“We don’t want nuclear weapons, not because of pressure from the US or others but because of our belief that no one should have nuclear weapons. When we say no one should have nuclear weapons that means not for them and not for us either.” – Ayatollah Khamenei

All this comes ahead of Rouhani’s attendance at the UN General Assembly in New York today. In another interesting move by the new president he is bringing the only Jewish MP in the Iranian parliament, Siamak Moreh Sedgh, with him to New York. Not only this but there may be some kind of informal “accidental” meeting between President Rouhani and President Obama which would be the first time American and Iranian presidents had been face-to-face since the revolution of 1979.

The temporary lifting of the ban on social media sites on 16 September is more significant than it might appear at first. Firstly as it suggests that the Iranian government might be considering lifting its bans altogether but also because of what that would do to change the sense of isolationism within Iran, particularly for its younger generations.

Among the optimism there are many skeptics. Israel’s government is chief among them. PM Netanyahu and those close to him in parliament have been quick and vocal in dismissing Rouhani’s efforts as a “diplomatic deception” to distract international attention while they complete their work on nuclear weapons.

Netanyahu’s office released a statement on Thursday saying:  “One must not be fooled by the Iranian president’s fraudulent words. The Iranians are spinning in the media so that the centrifuges can keep on spinning.”

Iran’s parade of long range missiles capable of reaching Israel and the Gulf most likely did little to dampen these concerns. President Rouhani states that the weapons on show are for defensive purposes only claiming: “In the past 200 years, Iran has never attacked another country”.

This is unlikely to satisfy Israel. Strategic Affairs Minister Yuval Steinitz, a political ally to the prime minister, claimed: “If the Iranians continue to run, in another half a year they will have bomb capability”. But did not offer evidence to back this up.

Some commentators were reminded of Netanyahu’s memorable address to the UN last year with a cartoon bomb that was apparently meant to serve as evidence of Iran’s increasing nuclear research.

PM Netanyahu addressing the UN General Assembly AP Photo/Richard Drew

Israel might yet be right but, if they are not, what would a more open Iran mean for the dynamics of the region?

Well for one, if they cooperated with UN officials and demonstrated they were not pursuing nuclear weapons then at least some of the heavy sanctions against Iran could be lifted.  These sanctions have crippled the Iranian economy and have increased anti-Western/anti-American feeling among a portion of the population. The RT reported on the situation saying that:

“Doctors are also sounding the alarm: the trade embargo has caused shortages of food and medical supplies. The director of a cancer center in Iran says he has faced lots of problems getting modern equipment to treat cancer patients.”

Also if Iran was really willing to remain nuclear free and allow UN inspectors into its research facilities then it would go a long way to disarming much of the region.

Israel’s recent statements about Iran have only drawn further attention to their own nuclear activities, particularly in the wake of a summer of worsen relations between Europe and Israel. Israel is known to possess nuclear though its security forces refuse to confirm or deny this.

Last week Israel faced an attempt to censure Israel’s refusal to acknowledge  having nuclear arms and put them under international oversight at the annual conference of the U.N.’s nuclear agency, led by other countries in the region.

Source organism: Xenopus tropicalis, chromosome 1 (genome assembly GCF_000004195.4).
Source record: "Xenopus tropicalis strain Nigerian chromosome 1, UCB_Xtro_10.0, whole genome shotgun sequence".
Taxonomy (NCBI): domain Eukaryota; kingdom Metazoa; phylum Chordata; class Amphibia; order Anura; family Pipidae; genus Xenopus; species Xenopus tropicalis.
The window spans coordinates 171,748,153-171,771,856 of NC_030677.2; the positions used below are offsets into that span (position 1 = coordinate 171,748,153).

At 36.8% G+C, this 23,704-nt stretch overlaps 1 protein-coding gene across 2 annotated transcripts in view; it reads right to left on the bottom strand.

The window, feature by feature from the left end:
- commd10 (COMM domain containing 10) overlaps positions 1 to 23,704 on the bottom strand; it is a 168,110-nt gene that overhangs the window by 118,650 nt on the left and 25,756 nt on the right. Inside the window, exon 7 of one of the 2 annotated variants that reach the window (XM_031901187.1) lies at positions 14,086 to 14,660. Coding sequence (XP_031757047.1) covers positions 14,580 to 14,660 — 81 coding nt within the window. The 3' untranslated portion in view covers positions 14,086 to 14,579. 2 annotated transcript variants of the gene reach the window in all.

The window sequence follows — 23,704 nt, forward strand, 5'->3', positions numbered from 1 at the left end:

“Israel says an Israeli-Palestinian peace must be reached before creation of a Middle East zone free of weapons of mass destruction.” – AP

A more trusted Iran could also assist in negotiations with radical groups throughout the Muslim world, especially Hezbollah.

But a stable and cosmopolitan Iran would pose a problem for at least three countries, Israel, the US and Saudi Arabia. Israel would no longer be able to use Iran as an excuse for increased militarism and neither would the US. Not only that but Iran would no longer distract for the US ally in the region, Saudi Arabia.

While the human rights situation in the monarchy of Saudi Arabia is even worse than that in Iran, Iran has taken much of the international and media attention away from the Saudis. If this distraction was removed the media would have a greater capacity to criticise the close relationship between the US and Saudi Arabia in light of its many injustices.

But at this point it is a waiting game and we here and Global Echo will keep up to date as Iran-US-Israeli relations continue to evolve.

Orla-Jo

Iran’s Foreign Minister wishes a Happy Rosh Hashanah

Iran’s foreign minister, Mohammad Javad Zarif, surprised many people by tweeting ‘Happy Rosh Hashanah’ late last week for Iran’s Jewish minority. 

A tweet, apparently from Christine Pelosi daughter of US House Minority Leader Nancy Pelosi read: “The New Year would be even sweeter if you would end Iran’s Holocaust denial, sir.”

This was, assumedly, in reference to the former President Mahmoud Ahmadinejad’s denials that the Holocaust took place.

Zarif then replied: “Iran never denied it. The man who was perceived to be denying it is now gone. Happy New Year.”

In an interview, Zarif said Iran would not let Israel use the Holocaust “to cover up their crimes…We never were against Jews. We oppose Zionists who are a minority…We have condemned killing of Jews by Nazis as we condemn killing and crackdown on Palestinians by Zionists.”

This message was surprising given the tense relationship between Iran and Israel. Iran does not official recognise Israel as a legitimate state and supports many militant organisations who have staged attacks instead Israel.

While it is unlikely to change the realities of the political situation, this sentiment is an interesting marker of the influence of President Hasan Rouhani, a relative moderate. Given the increasing tensions of Iran’s alleged military nuclear programme and vested interests by Iran, Israel and the US in the Syrian conflict, Rouhani’s attempts at a more reconciliatory tone are perhaps optimistic, though levels of international skepticism on the subject remain high.

To any of our Jewish readers celebrating Rosh Hashanah themselves: shana tovah u’metukah from everyone at Global Echo.

Orla-Jo